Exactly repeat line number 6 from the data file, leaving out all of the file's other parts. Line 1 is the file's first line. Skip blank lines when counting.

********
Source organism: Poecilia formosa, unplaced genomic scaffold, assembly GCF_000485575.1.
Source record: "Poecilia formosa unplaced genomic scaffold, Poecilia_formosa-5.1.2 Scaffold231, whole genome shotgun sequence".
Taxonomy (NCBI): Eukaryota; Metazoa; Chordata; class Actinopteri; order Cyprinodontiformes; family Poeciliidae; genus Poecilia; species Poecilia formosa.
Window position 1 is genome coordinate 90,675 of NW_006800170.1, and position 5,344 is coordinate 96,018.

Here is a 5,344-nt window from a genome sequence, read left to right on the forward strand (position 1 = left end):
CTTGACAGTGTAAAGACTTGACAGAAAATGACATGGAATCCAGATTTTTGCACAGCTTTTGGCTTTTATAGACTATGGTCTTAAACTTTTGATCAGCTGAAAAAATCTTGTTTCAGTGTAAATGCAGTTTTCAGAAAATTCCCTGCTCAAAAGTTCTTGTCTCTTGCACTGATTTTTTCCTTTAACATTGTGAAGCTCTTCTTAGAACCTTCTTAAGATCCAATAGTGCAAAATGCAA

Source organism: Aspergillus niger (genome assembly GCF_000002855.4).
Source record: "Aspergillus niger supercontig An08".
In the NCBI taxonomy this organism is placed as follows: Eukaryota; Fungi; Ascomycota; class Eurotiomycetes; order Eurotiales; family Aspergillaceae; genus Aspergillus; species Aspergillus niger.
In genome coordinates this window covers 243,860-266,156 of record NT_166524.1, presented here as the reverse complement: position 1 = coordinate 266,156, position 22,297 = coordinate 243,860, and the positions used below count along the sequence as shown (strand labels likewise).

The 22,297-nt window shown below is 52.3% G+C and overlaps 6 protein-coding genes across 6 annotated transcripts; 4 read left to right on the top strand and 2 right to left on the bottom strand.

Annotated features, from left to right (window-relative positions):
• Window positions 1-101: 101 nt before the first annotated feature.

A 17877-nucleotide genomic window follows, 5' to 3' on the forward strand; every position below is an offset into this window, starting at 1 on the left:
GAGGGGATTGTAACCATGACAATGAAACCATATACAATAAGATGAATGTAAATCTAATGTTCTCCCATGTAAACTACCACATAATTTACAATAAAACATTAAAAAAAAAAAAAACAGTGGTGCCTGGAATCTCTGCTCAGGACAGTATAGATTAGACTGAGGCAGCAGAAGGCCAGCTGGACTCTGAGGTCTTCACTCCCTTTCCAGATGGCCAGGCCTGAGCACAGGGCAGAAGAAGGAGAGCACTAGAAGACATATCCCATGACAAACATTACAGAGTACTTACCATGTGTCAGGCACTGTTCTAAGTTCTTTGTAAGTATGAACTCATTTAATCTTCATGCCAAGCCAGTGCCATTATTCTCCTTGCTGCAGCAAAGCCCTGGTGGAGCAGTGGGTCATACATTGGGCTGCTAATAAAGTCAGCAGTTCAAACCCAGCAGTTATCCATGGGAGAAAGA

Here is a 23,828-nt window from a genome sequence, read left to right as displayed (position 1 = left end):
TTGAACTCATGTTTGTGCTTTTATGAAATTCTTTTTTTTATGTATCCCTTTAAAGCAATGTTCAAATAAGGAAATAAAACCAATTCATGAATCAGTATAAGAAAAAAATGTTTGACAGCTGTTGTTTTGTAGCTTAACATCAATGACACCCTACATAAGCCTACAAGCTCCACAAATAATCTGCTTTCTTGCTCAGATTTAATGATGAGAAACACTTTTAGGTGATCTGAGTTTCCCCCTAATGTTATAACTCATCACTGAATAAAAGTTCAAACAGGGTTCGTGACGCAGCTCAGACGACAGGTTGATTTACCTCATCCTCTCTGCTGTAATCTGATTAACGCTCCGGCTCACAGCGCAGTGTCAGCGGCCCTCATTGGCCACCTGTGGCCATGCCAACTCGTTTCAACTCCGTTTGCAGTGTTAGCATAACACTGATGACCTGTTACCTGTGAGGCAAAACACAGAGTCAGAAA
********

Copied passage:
CTTGACAGTGTAAAGACTTGACAGAAAATGACATGGAATCCAGATTTTTGCACAGCTTTTGGCTTTTATAGACTATGGTCTTAAACTTTTGATCAGCTGAAAAAATCTTGTTTCAGTGTAAATGCAGTTTTCAGAAAATTCCCTGCTCAAAAGTTCTTGTCTCTTGCACTGATTTTTTCCTTTAACATTGTGAAGCTCTTCTTAGAACCTTCTTAAGATCCAATAGTGCAAAATGCAA